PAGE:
Expert testimony rescues insured client from post-Katrina business interruption losses

Buffman, Inc. v. Lafayette Insurance Co., 2010 WL 1509363 (La. App. 4 Cir.)(April 14, 2010)

In one of the first business interruption/lost income cases to come in the wake of Hurricane Katrina, an expert’s careful, credible opinion proves critical to swaying a jury’s opinion and the court’s ultimate award.

Nursing home loses numerous residents to tragedy. The facts and local impact may have also played a part in the outcome of this Louisiana case. Hurricane Katrina struck the Gulf Coast early on August 29, 2005 and continued for several hours. As the storm winds subsided, the floodwaters rose, trapping the residents of a nursing home in St. Bernard Parish, about five miles from downtown New Orleans. The owners hacked holes in the roof with an axe and pulled several residents to safety, but many others drowned in the calamity.

The nursing home’s insurance policy covered losses due to wind but not flood or water damage. Within a week of the storm, the owners notified their insurance company (Layfayette). Over the next several months, the insurer’s engineers and adjusters found some wind damage to the roof but attributed more damage to the owners’ rescue efforts. Its experts estimated that repairs would take no more than eight weeks, during which most of the facility could remain open.

By contrast, the nursing home’s roofer concluded most of the damage was due to hurricane winds and estimated repairs at $609,000, without subtracting any amounts caused by the rescue efforts. He also repairs would take four to five months while the building was empty. The parties disputed coverage and finally, two years after the storm, the insurance company sent a check for a mere $1,150.00 to cover the facility’s repairs.

The nursing home sued its insurer for breach of contract plus statutory penalties for unjustified delay. It presented evidence of roof damage along with a CPA specialist in business interruption claims to estimate these losses. The expert’s firm had produced cost reports for the nursing home for over a decade and was familiar with its operations. The insurance policy limited recovery of net business income losses (before taxes) to $600,000 for a maximum of 120 days. It also obligated the insurance company to pay only when covered damages directly caused the suspension of the business.

The nursing home provided 100 patient beds and a spectrum of care payable from four primary sources: Medicare, Medicaid, private insurers, and individual payors. The payment sources fluctuated from day to day, and the accounting protocols to effect reimbursement—especially from government agencies—were “fraught with intricate, byzantine requirements,” according to the court.

Facility flourished before the storm. The nursing home’s expert reviewed the facility’s monthly revenue and expense statements for 2004 through early 2006 (six months after the storm). He looked at the general ledger for 2005 up to August 31, 2005, and examined statistical data related to skilled nursing facilities for the years 2004 and 2005. The nursing home’s revenue streams had been rising right up until the storm, due to improved collectability and/or better patient populations. Overall, revenues grew by approximately 12.58% in between 2004 and the first eight months of 2005; however, between January and July of 2005, revenues rose by 32%.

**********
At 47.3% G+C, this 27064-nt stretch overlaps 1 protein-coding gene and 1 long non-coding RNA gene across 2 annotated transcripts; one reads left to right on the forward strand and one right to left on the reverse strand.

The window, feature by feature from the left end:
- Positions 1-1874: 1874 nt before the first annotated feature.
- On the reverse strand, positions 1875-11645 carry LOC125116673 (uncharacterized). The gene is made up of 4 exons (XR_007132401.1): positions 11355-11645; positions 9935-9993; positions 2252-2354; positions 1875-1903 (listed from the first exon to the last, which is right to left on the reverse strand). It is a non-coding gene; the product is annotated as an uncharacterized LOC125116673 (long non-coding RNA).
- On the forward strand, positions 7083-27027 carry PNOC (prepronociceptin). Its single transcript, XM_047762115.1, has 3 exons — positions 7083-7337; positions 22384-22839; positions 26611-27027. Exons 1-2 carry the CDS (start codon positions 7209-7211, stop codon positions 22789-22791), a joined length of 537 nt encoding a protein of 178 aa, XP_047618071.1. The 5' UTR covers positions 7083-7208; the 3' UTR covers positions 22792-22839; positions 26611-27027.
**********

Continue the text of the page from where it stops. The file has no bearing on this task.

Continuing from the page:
To calculate the covered business income losses, the nursing home’s expert analyzed the revenues and growth rate, concluding he could not compare the second half of 2004 with the second half of 2005 because the hurricane had shut down the facility. Applying “accepted accounting principles,” he projected income losses of $775,616 for the six months following the storm and losses of $649,612 for five months post-Katrina. Mindful of the policy limits, he estimated the four-month net business income losses at $529,473.

The jury also heard from an expert for the insurance company, but ultimately awarded business interruption damages in the precise amount determined by the nursing home’s expert, and the insurer appealed. Because the appellate opinion examines only the evidence necessary to support the jury award, it does not discuss the calculations by the insurance company and its expert. However, the court did find the insurer’s expert “had only a brief opportunity to review the insurance policy and business records and to prepare a report shortly before trial.” She also admitted to calculation errors in her report and conceded the insurance company was liable for net business income losses.

“The jury chose the methodology and analysis offered by [the nursing home’s expert],” the court said. After examining the entire record, it concluded the jury had a reasonable factual basis awarding the nursing home $529,573 in business interruption losses.